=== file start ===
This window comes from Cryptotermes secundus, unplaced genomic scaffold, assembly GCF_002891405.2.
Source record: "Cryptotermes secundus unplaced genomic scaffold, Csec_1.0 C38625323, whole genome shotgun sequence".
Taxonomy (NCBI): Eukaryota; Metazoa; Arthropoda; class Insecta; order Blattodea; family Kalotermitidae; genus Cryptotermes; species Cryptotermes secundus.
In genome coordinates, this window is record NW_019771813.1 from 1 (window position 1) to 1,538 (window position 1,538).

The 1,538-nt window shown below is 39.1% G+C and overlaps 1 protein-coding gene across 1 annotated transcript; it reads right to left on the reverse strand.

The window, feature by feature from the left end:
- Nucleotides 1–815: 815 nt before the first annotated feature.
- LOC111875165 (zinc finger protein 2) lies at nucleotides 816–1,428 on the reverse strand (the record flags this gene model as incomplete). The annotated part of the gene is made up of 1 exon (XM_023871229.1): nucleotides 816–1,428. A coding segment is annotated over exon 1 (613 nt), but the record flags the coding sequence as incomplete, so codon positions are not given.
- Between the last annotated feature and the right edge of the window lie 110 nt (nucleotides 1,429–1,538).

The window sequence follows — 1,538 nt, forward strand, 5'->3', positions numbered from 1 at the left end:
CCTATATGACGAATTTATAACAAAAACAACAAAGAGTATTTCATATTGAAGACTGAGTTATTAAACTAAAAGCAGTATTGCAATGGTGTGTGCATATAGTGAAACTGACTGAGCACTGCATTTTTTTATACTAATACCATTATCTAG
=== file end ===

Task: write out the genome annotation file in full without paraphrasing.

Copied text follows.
This window comes from Cryptotermes secundus, unplaced genomic scaffold, assembly GCF_002891405.2.
Source record: "Cryptotermes secundus unplaced genomic scaffold, Csec_1.0 C38625323, whole genome shotgun sequence".
Taxonomy (NCBI): Eukaryota; Metazoa; Arthropoda; class Insecta; order Blattodea; family Kalotermitidae; genus Cryptotermes; species Cryptotermes secundus.
In genome coordinates, this window is record NW_019771813.1 from 1 (window position 1) to 1,538 (window position 1,538).

The 1,538-nt window shown below is 39.1% G+C and overlaps 1 protein-coding gene across 1 annotated transcript; it reads right to left on the reverse strand.

The window, feature by feature from the left end:
- Nucleotides 1–815: 815 nt before the first annotated feature.
- LOC111875165 (zinc finger protein 2) lies at nucleotides 816–1,428 on the reverse strand (the record flags this gene model as incomplete). The annotated part of the gene is made up of 1 exon (XM_023871229.1): nucleotides 816–1,428. A coding segment is annotated over exon 1 (613 nt), but the record flags the coding sequence as incomplete, so codon positions are not given.
- Between the last annotated feature and the right edge of the window lie 110 nt (nucleotides 1,429–1,538).

The window sequence follows — 1,538 nt, forward strand, 5'->3', positions numbered from 1 at the left end:
CCTATATGACGAATTTATAACAAAAACAACAAAGAGTATTTCATATTGAAGACTGAGTTATTAAACTAAAAGCAGTATTGCAATGGTGTGTGCATATAGTGAAACTGACTGAGCACTGCATTTTTTTATACTAATACCATTATCTAG